Some like it hot
World’s hottest pepper is grown in South Carolina
FORT MILL, S.C. — Ed Currie holds one of his world-record Carolina Reaper peppers by the stem, which looks like the tail of a scorpion.
On the other end is the bumpy, oily, fire-engine red fruit with a punch of heat nearly as potent as most pepper sprays used by police. It’s hot enough to leave even the most seasoned spicy food aficionado crimson-faced, flushed with sweat, trying not to lose his lunch.
Last month, The Guinness Book of World Records decided Currie’s peppers were the hottest on Earth. The heat of Currie’s peppers was certified by students at Winthrop University who test food as part of their undergraduate classes.
The record is for the hottest batch of Currie’s peppers that was tested, code name HP22B for “Higher Power, Pot No. 22, Plant B.” Currie said he has peppers from other pots and other plants that have comparable heat.
The science of hot peppers centers around chemical compounds called capsaicinoids. The higher concentration the hotter the pepper, said Cliff Calloway, the Winthrop University professor whose students tested Currie’s peppers.
The heat of a pepper is measured in Scoville Heat Units. Zero is bland, and a regular jalapeno pepper registers around 5,000 on the Scoville scale. Currie’s world record batch of Carolina Reapers comes in at 1,569,300 Scoville Heat Units, with an individual pepper measured at 2.2 million. Pepper spray weighs in at about 2 million Scoville Units.
“I haven’t tried Ed’s peppers. I am afraid to,” Calloway said. “I bite into a jalapeno — that’s too hot for me.”
Now, scientists separate the capsaicinoids from the rest of the peppers and use liquid chromatography to detect the exact amount of the compounds. A formula then converts the readings into Scoville’s old scale.
The world record is nice, but it’s just part of Currie’s grand plan. He’s been interested in peppers all his life, the hotter the better. Ever since he got the taste of a sweet hot pepper from the Caribbean a decade ago, he has been determined to breed the hottest pepper he can. He is also determined to build his company, PuckerButt Pepper Company, into something that will let the 50-year-old entrepreneur retire before his young kids grow up.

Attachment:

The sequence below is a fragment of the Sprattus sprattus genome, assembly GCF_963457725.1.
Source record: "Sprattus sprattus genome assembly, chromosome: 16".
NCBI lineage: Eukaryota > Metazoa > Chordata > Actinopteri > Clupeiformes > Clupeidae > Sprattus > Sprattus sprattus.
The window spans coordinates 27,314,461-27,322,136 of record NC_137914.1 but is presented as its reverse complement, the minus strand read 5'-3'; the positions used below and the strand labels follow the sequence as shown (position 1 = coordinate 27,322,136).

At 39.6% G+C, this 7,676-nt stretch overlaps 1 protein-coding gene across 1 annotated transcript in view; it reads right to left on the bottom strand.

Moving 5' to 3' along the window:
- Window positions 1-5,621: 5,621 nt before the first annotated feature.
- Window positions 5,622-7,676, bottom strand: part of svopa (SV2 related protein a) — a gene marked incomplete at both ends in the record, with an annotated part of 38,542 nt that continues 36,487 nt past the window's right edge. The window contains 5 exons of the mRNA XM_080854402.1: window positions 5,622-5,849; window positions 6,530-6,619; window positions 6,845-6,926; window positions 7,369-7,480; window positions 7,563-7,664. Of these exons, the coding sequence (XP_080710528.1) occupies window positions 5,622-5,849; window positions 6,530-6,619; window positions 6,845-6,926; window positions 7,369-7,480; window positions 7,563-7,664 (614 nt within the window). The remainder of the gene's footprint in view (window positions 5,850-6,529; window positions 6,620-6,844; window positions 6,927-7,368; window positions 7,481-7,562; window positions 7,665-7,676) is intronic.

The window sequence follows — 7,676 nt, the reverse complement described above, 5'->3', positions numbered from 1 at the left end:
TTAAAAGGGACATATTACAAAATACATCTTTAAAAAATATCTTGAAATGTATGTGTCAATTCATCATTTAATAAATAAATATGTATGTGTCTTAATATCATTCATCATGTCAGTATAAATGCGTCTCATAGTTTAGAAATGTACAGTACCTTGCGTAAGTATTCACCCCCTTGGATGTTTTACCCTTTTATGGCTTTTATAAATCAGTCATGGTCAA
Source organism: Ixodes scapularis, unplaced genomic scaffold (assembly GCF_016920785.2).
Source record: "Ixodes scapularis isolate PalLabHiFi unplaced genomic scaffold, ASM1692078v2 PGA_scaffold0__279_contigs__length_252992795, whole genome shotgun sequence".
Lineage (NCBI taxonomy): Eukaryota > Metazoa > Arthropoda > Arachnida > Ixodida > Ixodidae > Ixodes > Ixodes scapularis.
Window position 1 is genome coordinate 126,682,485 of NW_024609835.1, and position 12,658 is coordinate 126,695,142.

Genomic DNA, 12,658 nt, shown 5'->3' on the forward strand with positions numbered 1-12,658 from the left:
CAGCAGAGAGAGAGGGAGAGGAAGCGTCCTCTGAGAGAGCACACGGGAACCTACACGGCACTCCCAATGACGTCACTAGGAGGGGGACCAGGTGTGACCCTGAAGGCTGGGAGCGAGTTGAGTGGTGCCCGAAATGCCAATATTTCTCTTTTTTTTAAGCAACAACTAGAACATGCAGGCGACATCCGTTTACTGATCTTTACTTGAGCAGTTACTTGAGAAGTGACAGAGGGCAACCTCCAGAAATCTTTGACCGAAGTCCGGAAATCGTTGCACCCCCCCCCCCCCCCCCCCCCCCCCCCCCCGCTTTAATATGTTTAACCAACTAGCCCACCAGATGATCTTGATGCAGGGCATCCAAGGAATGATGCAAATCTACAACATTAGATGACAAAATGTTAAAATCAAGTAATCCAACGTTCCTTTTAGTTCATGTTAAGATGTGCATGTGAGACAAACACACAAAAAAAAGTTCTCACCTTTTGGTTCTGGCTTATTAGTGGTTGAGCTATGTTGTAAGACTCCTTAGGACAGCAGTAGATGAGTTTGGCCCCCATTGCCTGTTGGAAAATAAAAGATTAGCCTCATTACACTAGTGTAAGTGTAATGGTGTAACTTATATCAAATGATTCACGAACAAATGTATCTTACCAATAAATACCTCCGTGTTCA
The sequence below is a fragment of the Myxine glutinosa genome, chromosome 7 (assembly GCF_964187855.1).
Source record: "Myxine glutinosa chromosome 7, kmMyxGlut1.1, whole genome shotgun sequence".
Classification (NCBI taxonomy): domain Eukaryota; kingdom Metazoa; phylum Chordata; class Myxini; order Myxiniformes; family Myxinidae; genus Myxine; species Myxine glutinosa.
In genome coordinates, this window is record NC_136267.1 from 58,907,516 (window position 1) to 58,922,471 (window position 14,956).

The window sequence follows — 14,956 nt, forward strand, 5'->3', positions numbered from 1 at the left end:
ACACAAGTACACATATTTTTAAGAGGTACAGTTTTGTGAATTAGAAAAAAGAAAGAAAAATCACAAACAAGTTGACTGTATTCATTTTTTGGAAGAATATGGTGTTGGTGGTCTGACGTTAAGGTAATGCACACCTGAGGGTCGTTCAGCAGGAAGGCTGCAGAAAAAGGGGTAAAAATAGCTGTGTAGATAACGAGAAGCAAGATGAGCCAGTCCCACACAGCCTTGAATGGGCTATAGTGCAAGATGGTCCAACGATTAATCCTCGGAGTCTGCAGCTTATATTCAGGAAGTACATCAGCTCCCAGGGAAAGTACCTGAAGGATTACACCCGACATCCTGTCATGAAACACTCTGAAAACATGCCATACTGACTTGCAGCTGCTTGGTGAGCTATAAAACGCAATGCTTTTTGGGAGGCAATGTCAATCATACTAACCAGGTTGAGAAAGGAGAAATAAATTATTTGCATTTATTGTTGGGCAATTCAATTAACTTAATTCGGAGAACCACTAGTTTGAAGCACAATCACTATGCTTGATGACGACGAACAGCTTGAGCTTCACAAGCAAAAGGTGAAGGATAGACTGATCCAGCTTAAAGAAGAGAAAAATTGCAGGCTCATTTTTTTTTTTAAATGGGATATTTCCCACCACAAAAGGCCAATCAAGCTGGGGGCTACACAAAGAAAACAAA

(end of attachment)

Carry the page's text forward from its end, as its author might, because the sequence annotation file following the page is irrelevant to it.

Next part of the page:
The peppers started as a hobby, grown in his Rock Hill backyard. The business now spreads across a number of backyards and a couple dozen acres in Chester County. As his business grew, Currie kept his job at a bank because he promised his wife, whom he wooed a decade ago by making her a fresh batch of salsa, he wouldn’t leave the lucrative position until they were out of debt. She released him from that vow in February. Currie has about a dozen employees. Even with the publicity of the world record, he still gets nervous about making payroll. He said the attention has helped him move closer to the goal of making PuckerButt self-sustaining.
Currie’s world record has created quite a stir in the world of chiliheads, said Ted Barrus, a blogger from Astoria, Ore., who has developed a following among hot pepper fans by videotaping himself eating the hottest peppers in the world and posting the videos on YouTube under the name Ted The Fire Breathing Idiot.
Barrus said Currie’s world record is just the latest event in a series of pepper growers to top one another with hotter and hotter peppers.
“That’s the biggest bragging rights there are. It is very, very competitive,” he said.
The reason people love super-hot peppers isn’t much different than any other thrill seekers. Barrus talks lovingly about trying the Carolina Reaper, even though the peppers usually send him into spasms of hiccups and vomiting.
“You only live once. This is safer than jumping out of an airplane,” he said.